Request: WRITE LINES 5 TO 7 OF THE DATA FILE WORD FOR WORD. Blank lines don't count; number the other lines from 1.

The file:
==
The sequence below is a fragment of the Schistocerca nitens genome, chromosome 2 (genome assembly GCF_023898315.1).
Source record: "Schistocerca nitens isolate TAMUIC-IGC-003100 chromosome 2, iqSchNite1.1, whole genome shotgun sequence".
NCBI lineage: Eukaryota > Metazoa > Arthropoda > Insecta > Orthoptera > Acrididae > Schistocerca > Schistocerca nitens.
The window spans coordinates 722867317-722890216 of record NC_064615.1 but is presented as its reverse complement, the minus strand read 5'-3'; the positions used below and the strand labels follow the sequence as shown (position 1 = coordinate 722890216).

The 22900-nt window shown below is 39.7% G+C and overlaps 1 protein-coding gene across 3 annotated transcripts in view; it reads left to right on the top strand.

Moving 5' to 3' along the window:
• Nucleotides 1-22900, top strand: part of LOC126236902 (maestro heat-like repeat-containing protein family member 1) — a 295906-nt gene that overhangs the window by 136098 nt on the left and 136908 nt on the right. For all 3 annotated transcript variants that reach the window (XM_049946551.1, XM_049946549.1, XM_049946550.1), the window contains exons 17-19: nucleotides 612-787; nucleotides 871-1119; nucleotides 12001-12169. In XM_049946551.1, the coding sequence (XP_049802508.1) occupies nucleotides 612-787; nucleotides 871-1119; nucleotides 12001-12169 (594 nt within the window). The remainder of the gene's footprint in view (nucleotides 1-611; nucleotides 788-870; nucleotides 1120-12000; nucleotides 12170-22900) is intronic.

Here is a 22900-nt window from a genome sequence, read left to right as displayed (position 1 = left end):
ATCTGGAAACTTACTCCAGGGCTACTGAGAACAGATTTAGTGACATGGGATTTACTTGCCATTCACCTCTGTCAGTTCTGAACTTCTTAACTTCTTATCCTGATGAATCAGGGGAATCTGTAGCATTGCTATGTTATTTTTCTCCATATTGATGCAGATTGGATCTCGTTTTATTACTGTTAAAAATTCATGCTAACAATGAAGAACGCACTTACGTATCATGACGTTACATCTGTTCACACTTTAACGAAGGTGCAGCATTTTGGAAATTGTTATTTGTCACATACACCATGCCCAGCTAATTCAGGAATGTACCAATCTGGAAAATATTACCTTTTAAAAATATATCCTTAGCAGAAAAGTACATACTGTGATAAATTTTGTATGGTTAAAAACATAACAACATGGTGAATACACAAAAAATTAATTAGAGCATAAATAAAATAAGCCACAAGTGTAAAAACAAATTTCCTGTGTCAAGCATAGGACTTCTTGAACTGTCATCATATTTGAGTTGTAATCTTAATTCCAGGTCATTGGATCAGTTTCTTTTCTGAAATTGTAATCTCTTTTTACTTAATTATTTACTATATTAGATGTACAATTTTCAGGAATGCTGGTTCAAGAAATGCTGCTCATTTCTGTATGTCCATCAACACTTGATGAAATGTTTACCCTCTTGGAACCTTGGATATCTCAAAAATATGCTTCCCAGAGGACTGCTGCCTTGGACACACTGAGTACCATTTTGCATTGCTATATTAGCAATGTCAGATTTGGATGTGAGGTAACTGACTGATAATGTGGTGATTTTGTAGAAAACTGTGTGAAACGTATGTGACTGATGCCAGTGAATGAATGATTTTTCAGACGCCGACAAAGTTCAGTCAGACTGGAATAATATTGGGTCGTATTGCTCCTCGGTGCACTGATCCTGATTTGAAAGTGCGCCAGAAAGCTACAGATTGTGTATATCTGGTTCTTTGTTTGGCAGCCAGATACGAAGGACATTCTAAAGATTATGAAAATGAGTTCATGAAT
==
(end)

The 22900-nt window shown below is 39.7% G+C and overlaps 1 protein-coding gene across 3 annotated transcripts in view; it reads left to right on the top strand.

Moving 5' to 3' along the window:
• Nucleotides 1-22900, top strand: part of LOC126236902 (maestro heat-like repeat-containing protein family member 1) — a 295906-nt gene that overhangs the window by 136098 nt on the left and 136908 nt on the right. For all 3 annotated transcript variants that reach the window (XM_049946551.1, XM_049946549.1, XM_049946550.1), the window contains exons 17-19: nucleotides 612-787; nucleotides 871-1119; nucleotides 12001-12169. In XM_049946551.1, the coding sequence (XP_049802508.1) occupies nucleotides 612-787; nucleotides 871-1119; nucleotides 12001-12169 (594 nt within the window). The remainder of the gene's footprint in view (nucleotides 1-611; nucleotides 788-870; nucleotides 1120-12000; nucleotides 12170-22900) is intronic.